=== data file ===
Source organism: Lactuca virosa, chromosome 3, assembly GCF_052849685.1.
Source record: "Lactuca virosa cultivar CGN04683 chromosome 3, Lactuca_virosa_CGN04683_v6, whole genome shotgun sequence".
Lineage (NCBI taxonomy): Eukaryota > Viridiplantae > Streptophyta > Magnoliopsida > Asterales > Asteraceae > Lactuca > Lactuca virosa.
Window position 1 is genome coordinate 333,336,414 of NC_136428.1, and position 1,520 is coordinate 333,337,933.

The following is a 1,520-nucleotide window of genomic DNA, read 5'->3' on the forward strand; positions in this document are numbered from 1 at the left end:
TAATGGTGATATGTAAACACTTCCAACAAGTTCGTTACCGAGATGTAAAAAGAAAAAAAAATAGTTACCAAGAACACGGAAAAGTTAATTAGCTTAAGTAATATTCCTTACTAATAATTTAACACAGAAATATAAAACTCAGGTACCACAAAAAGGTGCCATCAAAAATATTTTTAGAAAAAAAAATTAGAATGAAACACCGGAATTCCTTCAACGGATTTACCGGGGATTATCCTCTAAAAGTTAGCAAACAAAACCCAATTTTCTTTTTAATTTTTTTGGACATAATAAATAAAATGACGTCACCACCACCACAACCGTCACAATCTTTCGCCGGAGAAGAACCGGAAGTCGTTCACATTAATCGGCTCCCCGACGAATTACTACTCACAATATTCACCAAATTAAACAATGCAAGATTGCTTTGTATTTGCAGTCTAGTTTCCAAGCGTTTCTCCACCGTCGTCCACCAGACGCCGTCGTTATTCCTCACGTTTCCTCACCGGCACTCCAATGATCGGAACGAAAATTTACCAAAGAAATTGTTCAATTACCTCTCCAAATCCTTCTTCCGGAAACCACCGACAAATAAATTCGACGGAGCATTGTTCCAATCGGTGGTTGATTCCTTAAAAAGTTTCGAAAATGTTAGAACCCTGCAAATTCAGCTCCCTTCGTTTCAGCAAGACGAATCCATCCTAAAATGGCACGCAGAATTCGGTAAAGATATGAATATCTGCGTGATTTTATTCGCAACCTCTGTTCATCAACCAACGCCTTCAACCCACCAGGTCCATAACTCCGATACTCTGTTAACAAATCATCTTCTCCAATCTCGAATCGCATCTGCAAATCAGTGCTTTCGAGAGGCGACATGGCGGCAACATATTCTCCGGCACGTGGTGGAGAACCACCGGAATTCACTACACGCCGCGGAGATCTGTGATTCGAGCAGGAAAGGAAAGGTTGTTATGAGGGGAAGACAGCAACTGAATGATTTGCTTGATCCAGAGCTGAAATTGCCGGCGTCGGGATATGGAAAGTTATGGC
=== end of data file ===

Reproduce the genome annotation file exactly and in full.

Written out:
Source organism: Lactuca virosa, chromosome 3, assembly GCF_052849685.1.
Source record: "Lactuca virosa cultivar CGN04683 chromosome 3, Lactuca_virosa_CGN04683_v6, whole genome shotgun sequence".
Lineage (NCBI taxonomy): Eukaryota > Viridiplantae > Streptophyta > Magnoliopsida > Asterales > Asteraceae > Lactuca > Lactuca virosa.
Window position 1 is genome coordinate 333,336,414 of NC_136428.1, and position 1,520 is coordinate 333,337,933.

The following is a 1,520-nucleotide window of genomic DNA, read 5'->3' on the forward strand; positions in this document are numbered from 1 at the left end:
TAATGGTGATATGTAAACACTTCCAACAAGTTCGTTACCGAGATGTAAAAAGAAAAAAAAATAGTTACCAAGAACACGGAAAAGTTAATTAGCTTAAGTAATATTCCTTACTAATAATTTAACACAGAAATATAAAACTCAGGTACCACAAAAAGGTGCCATCAAAAATATTTTTAGAAAAAAAAATTAGAATGAAACACCGGAATTCCTTCAACGGATTTACCGGGGATTATCCTCTAAAAGTTAGCAAACAAAACCCAATTTTCTTTTTAATTTTTTTGGACATAATAAATAAAATGACGTCACCACCACCACAACCGTCACAATCTTTCGCCGGAGAAGAACCGGAAGTCGTTCACATTAATCGGCTCCCCGACGAATTACTACTCACAATATTCACCAAATTAAACAATGCAAGATTGCTTTGTATTTGCAGTCTAGTTTCCAAGCGTTTCTCCACCGTCGTCCACCAGACGCCGTCGTTATTCCTCACGTTTCCTCACCGGCACTCCAATGATCGGAACGAAAATTTACCAAAGAAATTGTTCAATTACCTCTCCAAATCCTTCTTCCGGAAACCACCGACAAATAAATTCGACGGAGCATTGTTCCAATCGGTGGTTGATTCCTTAAAAAGTTTCGAAAATGTTAGAACCCTGCAAATTCAGCTCCCTTCGTTTCAGCAAGACGAATCCATCCTAAAATGGCACGCAGAATTCGGTAAAGATATGAATATCTGCGTGATTTTATTCGCAACCTCTGTTCATCAACCAACGCCTTCAACCCACCAGGTCCATAACTCCGATACTCTGTTAACAAATCATCTTCTCCAATCTCGAATCGCATCTGCAAATCAGTGCTTTCGAGAGGCGACATGGCGGCAACATATTCTCCGGCACGTGGTGGAGAACCACCGGAATTCACTACACGCCGCGGAGATCTGTGATTCGAGCAGGAAAGGAAAGGTTGTTATGAGGGGAAGACAGCAACTGAATGATTTGCTTGATCCAGAGCTGAAATTGCCGGCGTCGGGATATGGAAAGTTATGGC